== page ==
One big difference when starting work as a locum is that instead of deductions being automatically taken from salary payments, you must pay your tax, national insurance (NI) and pension contributions.
Locum work also means keeping accounts. It is worth getting an accountant straight away who specialises in medical clients and, in particular, GP locums. Also consider setting up a separate business bank account.
Tax and national insurance
You need to register with HM Revenue & Customs as self-employed within three months of becoming a locum, otherwise you will receive a fine.
The tax year runs from 6 April to 5 April. If you start out as a self-employed locum in the 2010/11 tax year, you will have to pay your first income tax bill by 31 January 2012. However, after the first year, you will pay your tax in two instalments in January and July.
To make class 2 (self-employed) NI contributions, you need to set up a direct debit of £2.40 per week. Class 4 NI contributions are due on your profits each year and you pay them along with income tax. The class 4 rates are currently 8 per cent on profits from £5,715 to £43, 875 and 1 per cent on any excess over £43,875.
As a self-employed locum GP, you can still contribute to your NHS pension. Your income is not NHS-pensionable if you work for an agency or channel your income through a limited company you have set up. You can, however, contribute to a private sector personal pension.
To pay into your NHS pension, you need to fill out GP locum forms A and B, which you can download at the NHS Business Services Authority website (www.nhsbsa.nhs.uk/pensions). You fill out form A for each practice you work for. Form B is filled out monthly and is a summary of your form As.
When completing form B, include all payments received in that month - not the month when you did the work or sent the invoice. You then submit each form A and your form B, to arrive no later than the seventh day of the month following the month the form B relates to.
There is a 10-week deadline for declaring NHS pensionable income. Keep a copy of all your forms A and B. How much you need to pay in NHS pension contributions each year depends on your total NHS pensionable pay. This includes NHS locum pay, and income from other NHS sources, including GP principal and salaried GP earnings (see table below).
Your local NHS employer (the primary care organisation) will then contribute an additional 14 per cent based on your annual NHS-pensionable income.
If you are doing work for an absent out-of-hours GP contracted directly between you and an out-of-hours provider, use forms C and D (equivalent to forms A and B).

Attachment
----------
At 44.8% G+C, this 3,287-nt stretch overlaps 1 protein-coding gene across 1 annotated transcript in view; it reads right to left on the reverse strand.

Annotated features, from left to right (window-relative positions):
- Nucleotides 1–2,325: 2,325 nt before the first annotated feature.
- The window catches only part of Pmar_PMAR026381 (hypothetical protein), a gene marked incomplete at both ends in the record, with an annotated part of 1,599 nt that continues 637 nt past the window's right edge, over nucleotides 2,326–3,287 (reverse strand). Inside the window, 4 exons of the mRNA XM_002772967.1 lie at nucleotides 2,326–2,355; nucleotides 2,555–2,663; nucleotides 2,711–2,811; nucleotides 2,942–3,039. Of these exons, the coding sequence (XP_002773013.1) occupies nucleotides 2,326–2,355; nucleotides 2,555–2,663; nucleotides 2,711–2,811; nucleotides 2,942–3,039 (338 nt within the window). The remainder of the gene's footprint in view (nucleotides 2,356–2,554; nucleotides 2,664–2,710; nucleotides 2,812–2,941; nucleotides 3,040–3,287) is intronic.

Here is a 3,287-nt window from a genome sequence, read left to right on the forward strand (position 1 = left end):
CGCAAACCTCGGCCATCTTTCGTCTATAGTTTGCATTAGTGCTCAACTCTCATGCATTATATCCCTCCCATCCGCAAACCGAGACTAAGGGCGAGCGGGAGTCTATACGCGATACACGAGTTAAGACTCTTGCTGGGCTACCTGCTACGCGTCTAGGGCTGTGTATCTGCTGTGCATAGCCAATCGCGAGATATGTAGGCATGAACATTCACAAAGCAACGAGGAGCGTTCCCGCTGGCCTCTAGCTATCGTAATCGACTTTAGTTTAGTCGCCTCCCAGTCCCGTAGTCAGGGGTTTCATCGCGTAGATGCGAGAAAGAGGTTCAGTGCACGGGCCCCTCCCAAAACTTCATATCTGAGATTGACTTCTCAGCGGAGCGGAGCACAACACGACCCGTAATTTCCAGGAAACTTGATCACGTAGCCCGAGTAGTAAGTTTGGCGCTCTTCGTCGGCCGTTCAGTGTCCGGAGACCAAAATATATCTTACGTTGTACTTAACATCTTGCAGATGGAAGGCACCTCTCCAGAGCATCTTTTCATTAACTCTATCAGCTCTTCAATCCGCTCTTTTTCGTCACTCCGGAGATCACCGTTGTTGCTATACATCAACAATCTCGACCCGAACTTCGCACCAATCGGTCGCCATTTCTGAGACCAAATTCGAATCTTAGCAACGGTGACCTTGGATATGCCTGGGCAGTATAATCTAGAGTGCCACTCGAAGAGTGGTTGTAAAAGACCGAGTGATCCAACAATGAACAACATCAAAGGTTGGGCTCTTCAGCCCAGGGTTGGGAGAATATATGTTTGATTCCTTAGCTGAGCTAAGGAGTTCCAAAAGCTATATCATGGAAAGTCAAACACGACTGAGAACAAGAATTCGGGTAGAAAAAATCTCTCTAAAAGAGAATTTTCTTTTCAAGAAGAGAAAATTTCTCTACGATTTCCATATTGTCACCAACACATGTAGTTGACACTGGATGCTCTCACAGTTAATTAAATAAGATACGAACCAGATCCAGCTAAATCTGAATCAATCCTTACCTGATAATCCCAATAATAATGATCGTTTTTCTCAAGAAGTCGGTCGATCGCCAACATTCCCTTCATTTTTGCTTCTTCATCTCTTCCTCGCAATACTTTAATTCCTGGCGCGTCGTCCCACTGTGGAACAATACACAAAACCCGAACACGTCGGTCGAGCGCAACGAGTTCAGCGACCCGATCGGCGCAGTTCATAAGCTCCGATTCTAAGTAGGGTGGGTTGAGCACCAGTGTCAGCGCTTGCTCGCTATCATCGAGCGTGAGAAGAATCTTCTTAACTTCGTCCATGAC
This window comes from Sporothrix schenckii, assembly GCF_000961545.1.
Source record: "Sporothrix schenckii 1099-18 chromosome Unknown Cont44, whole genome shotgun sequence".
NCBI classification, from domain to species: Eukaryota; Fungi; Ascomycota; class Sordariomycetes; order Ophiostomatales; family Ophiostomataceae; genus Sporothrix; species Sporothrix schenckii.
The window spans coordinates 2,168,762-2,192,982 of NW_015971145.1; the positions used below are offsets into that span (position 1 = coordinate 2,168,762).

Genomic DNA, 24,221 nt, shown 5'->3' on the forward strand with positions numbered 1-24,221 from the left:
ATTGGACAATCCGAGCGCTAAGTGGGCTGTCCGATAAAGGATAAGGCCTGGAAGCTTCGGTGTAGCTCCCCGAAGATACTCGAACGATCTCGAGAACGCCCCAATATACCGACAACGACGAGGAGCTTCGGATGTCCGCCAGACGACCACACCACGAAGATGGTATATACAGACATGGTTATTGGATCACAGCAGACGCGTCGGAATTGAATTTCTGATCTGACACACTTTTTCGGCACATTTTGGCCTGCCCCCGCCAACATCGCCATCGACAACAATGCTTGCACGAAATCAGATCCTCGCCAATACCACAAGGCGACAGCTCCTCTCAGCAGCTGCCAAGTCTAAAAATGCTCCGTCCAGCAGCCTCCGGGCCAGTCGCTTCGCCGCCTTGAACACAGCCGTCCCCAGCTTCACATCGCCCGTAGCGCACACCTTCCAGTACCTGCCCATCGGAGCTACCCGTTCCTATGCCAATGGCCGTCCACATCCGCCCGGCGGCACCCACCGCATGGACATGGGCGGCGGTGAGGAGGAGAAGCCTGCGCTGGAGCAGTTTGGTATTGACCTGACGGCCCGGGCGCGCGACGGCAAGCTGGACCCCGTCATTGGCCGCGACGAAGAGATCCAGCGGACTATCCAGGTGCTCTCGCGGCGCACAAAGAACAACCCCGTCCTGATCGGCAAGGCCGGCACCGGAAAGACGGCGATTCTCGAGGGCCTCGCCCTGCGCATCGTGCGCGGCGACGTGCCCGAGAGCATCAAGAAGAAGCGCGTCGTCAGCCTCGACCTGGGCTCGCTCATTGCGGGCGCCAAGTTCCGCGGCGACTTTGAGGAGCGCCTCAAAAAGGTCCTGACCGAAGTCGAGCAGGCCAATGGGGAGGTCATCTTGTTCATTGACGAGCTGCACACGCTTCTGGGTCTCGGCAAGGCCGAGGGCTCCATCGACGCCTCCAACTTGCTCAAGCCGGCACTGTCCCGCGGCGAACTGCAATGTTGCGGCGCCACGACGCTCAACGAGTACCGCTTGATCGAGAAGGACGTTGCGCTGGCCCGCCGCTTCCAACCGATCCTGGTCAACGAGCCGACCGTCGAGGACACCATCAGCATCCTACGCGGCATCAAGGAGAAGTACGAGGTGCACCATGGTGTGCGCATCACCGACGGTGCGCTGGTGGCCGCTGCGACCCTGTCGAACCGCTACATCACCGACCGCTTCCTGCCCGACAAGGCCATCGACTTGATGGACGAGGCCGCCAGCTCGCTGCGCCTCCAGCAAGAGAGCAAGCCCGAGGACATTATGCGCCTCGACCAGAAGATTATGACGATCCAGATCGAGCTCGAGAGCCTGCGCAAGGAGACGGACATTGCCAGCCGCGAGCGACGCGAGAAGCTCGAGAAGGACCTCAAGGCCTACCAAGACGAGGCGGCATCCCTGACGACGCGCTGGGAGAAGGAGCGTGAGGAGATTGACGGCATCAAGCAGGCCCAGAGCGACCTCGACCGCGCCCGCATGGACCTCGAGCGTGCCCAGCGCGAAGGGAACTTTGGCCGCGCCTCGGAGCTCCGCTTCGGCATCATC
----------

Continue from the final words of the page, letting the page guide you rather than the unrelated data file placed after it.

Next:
However, if you are doing regular, non-'deputising' out-of-hours work, use the GP SOLO form.
Use a software system to create and record invoices and payments and also to log receipts and expenses. There are several available, such as Penny Perfect, Microsoft Money and Excel.
Record any expenses for business use of your car. To work out the business proportion, keep a mileage log for travelling to/from home to locum jobs, patient visits and educational meetings. You need to log fuel costs, insurance, breakdown cover, repairs, cleaning and so forth.
You can get capital allowances to reduce your tax bill if you claim a portion of the depreciation of your car's value each year. Your accountant can tell you about special capital allowances for cars with low carbon dioxide emissions. You can also claim capital allowances for depreciation of equipment such as computers, diagnostic machines and so on.
Tax relief is available on business use of your home, your telephone and internet, and for consumables such as postage stamps and computer paper, and for attending work-related educational courses. Books and journal subscriptions, and medical defence, GMC/BMA/RCGP annual fees and pension payments also attract relief.
|NHS PENSION CONTRIBUTION RATES 2010/11|
|Annual NHS-pensionable pay||Rate based
on total earnings
|Up to £20,709||5%
|£20,710 - £68,392
|£68,393 - £107,846||7.5%
You have probably already arranged income protection cover but this will be as a salaried doctor. This means it may not kick in until you have been off sick for six months and may start at only 50 per cent of pay. Look into changing the cover so benefits are paid after a shorter period.
As you will be saving for your tax bills, it may be worth considering a savings account for this money or an offset mortgage where you pay tax only on the difference between the amount in linked savings accounts and the mortgage debt.
- Dr Carter is a GP locum in West Yorkshire
- Book a place at our 'Maximise Your Potential As A Locum' conference on 6 October in central London by visiting www.gplocumsevent.com